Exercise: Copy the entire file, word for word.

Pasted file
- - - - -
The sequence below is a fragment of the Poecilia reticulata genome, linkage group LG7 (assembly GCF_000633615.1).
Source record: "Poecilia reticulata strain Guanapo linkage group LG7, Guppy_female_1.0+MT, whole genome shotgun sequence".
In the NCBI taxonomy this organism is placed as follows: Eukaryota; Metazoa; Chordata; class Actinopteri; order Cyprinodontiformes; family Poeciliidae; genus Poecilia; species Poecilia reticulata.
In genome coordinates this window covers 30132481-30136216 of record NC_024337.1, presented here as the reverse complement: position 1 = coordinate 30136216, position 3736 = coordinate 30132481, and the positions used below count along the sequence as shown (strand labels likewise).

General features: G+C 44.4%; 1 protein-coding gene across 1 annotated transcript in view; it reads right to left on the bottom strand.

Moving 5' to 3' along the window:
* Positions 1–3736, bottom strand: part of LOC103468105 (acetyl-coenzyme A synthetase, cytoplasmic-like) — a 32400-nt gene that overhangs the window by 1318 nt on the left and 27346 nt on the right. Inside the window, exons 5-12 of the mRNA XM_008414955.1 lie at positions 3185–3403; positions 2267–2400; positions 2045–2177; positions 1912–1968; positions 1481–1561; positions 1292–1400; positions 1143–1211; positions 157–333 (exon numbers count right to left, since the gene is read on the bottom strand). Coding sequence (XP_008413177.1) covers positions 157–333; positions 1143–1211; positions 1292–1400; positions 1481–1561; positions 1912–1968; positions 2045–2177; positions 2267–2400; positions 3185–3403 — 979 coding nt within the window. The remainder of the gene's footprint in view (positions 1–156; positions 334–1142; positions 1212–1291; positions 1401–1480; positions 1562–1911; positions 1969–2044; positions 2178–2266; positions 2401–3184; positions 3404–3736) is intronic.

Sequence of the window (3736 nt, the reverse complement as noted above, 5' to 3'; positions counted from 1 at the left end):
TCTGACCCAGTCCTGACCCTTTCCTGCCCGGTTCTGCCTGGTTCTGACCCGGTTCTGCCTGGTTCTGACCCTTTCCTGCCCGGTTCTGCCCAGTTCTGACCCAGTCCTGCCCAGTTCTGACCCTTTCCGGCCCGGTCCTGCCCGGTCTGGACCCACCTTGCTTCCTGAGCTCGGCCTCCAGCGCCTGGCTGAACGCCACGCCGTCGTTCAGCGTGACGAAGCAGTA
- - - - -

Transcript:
The sequence below is a fragment of the Poecilia reticulata genome, linkage group LG7 (assembly GCF_000633615.1).
Source record: "Poecilia reticulata strain Guanapo linkage group LG7, Guppy_female_1.0+MT, whole genome shotgun sequence".
In the NCBI taxonomy this organism is placed as follows: Eukaryota; Metazoa; Chordata; class Actinopteri; order Cyprinodontiformes; family Poeciliidae; genus Poecilia; species Poecilia reticulata.
In genome coordinates this window covers 30132481-30136216 of record NC_024337.1, presented here as the reverse complement: position 1 = coordinate 30136216, position 3736 = coordinate 30132481, and the positions used below count along the sequence as shown (strand labels likewise).

General features: G+C 44.4%; 1 protein-coding gene across 1 annotated transcript in view; it reads right to left on the bottom strand.

Moving 5' to 3' along the window:
* Positions 1–3736, bottom strand: part of LOC103468105 (acetyl-coenzyme A synthetase, cytoplasmic-like) — a 32400-nt gene that overhangs the window by 1318 nt on the left and 27346 nt on the right. Inside the window, exons 5-12 of the mRNA XM_008414955.1 lie at positions 3185–3403; positions 2267–2400; positions 2045–2177; positions 1912–1968; positions 1481–1561; positions 1292–1400; positions 1143–1211; positions 157–333 (exon numbers count right to left, since the gene is read on the bottom strand). Coding sequence (XP_008413177.1) covers positions 157–333; positions 1143–1211; positions 1292–1400; positions 1481–1561; positions 1912–1968; positions 2045–2177; positions 2267–2400; positions 3185–3403 — 979 coding nt within the window. The remainder of the gene's footprint in view (positions 1–156; positions 334–1142; positions 1212–1291; positions 1401–1480; positions 1562–1911; positions 1969–2044; positions 2178–2266; positions 2401–3184; positions 3404–3736) is intronic.

Sequence of the window (3736 nt, the reverse complement as noted above, 5' to 3'; positions counted from 1 at the left end):
TCTGACCCAGTCCTGACCCTTTCCTGCCCGGTTCTGCCTGGTTCTGACCCGGTTCTGCCTGGTTCTGACCCTTTCCTGCCCGGTTCTGCCCAGTTCTGACCCAGTCCTGCCCAGTTCTGACCCTTTCCGGCCCGGTCCTGCCCGGTCTGGACCCACCTTGCTTCCTGAGCTCGGCCTCCAGCGCCTGGCTGAACGCCACGCCGTCGTTCAGCGTGACGAAGCAGTA